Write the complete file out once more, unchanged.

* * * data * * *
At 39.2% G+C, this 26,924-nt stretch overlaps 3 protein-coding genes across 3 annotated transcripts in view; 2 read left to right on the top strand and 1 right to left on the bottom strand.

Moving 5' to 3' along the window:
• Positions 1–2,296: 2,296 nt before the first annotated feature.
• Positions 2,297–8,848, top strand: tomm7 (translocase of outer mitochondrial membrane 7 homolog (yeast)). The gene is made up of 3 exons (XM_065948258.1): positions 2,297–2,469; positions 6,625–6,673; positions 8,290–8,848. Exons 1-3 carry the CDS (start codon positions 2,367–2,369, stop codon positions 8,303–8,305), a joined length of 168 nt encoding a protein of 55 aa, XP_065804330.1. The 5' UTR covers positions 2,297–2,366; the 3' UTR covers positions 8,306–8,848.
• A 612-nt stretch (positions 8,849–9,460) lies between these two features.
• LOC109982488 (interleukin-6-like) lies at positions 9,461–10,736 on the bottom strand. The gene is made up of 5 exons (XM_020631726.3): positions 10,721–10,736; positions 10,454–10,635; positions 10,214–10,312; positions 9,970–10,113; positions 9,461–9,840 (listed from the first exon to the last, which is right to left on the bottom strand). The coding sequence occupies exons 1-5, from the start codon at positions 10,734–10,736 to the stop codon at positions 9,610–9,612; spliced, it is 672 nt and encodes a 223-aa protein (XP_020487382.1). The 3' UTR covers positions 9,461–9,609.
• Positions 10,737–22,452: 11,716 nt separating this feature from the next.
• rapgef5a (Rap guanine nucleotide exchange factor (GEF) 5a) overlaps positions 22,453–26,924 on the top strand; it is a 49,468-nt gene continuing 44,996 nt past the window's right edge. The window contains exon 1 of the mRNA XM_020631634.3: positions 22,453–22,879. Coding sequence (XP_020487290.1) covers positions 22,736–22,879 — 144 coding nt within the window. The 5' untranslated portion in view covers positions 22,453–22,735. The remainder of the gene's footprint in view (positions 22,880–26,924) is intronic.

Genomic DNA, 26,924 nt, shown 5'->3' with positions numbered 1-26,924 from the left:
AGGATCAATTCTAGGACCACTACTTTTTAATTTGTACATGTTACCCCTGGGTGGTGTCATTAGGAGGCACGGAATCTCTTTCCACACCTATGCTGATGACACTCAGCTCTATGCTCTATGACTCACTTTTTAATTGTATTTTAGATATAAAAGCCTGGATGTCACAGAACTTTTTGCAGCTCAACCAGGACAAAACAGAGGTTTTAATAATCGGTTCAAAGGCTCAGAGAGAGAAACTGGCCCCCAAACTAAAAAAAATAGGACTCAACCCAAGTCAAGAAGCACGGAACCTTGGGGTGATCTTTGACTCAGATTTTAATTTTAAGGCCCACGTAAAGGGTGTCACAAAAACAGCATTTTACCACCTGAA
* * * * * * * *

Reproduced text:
At 39.2% G+C, this 26,924-nt stretch overlaps 3 protein-coding genes across 3 annotated transcripts in view; 2 read left to right on the top strand and 1 right to left on the bottom strand.

Moving 5' to 3' along the window:
• Positions 1–2,296: 2,296 nt before the first annotated feature.
• Positions 2,297–8,848, top strand: tomm7 (translocase of outer mitochondrial membrane 7 homolog (yeast)). The gene is made up of 3 exons (XM_065948258.1): positions 2,297–2,469; positions 6,625–6,673; positions 8,290–8,848. Exons 1-3 carry the CDS (start codon positions 2,367–2,369, stop codon positions 8,303–8,305), a joined length of 168 nt encoding a protein of 55 aa, XP_065804330.1. The 5' UTR covers positions 2,297–2,366; the 3' UTR covers positions 8,306–8,848.
• A 612-nt stretch (positions 8,849–9,460) lies between these two features.
• LOC109982488 (interleukin-6-like) lies at positions 9,461–10,736 on the bottom strand. The gene is made up of 5 exons (XM_020631726.3): positions 10,721–10,736; positions 10,454–10,635; positions 10,214–10,312; positions 9,970–10,113; positions 9,461–9,840 (listed from the first exon to the last, which is right to left on the bottom strand). The coding sequence occupies exons 1-5, from the start codon at positions 10,734–10,736 to the stop codon at positions 9,610–9,612; spliced, it is 672 nt and encodes a 223-aa protein (XP_020487382.1). The 3' UTR covers positions 9,461–9,609.
• Positions 10,737–22,452: 11,716 nt separating this feature from the next.
• rapgef5a (Rap guanine nucleotide exchange factor (GEF) 5a) overlaps positions 22,453–26,924 on the top strand; it is a 49,468-nt gene continuing 44,996 nt past the window's right edge. The window contains exon 1 of the mRNA XM_020631634.3: positions 22,453–22,879. Coding sequence (XP_020487290.1) covers positions 22,736–22,879 — 144 coding nt within the window. The 5' untranslated portion in view covers positions 22,453–22,735. The remainder of the gene's footprint in view (positions 22,880–26,924) is intronic.

Genomic DNA, 26,924 nt, shown 5'->3' with positions numbered 1-26,924 from the left:
AGGATCAATTCTAGGACCACTACTTTTTAATTTGTACATGTTACCCCTGGGTGGTGTCATTAGGAGGCACGGAATCTCTTTCCACACCTATGCTGATGACACTCAGCTCTATGCTCTATGACTCACTTTTTAATTGTATTTTAGATATAAAAGCCTGGATGTCACAGAACTTTTTGCAGCTCAACCAGGACAAAACAGAGGTTTTAATAATCGGTTCAAAGGCTCAGAGAGAGAAACTGGCCCCCAAACTAAAAAAAATAGGACTCAACCCAAGTCAAGAAGCACGGAACCTTGGGGTGATCTTTGACTCAGATTTTAATTTTAAGGCCCACGTAAAGGGTGTCACAAAAACAGCATTTTACCACCTGAA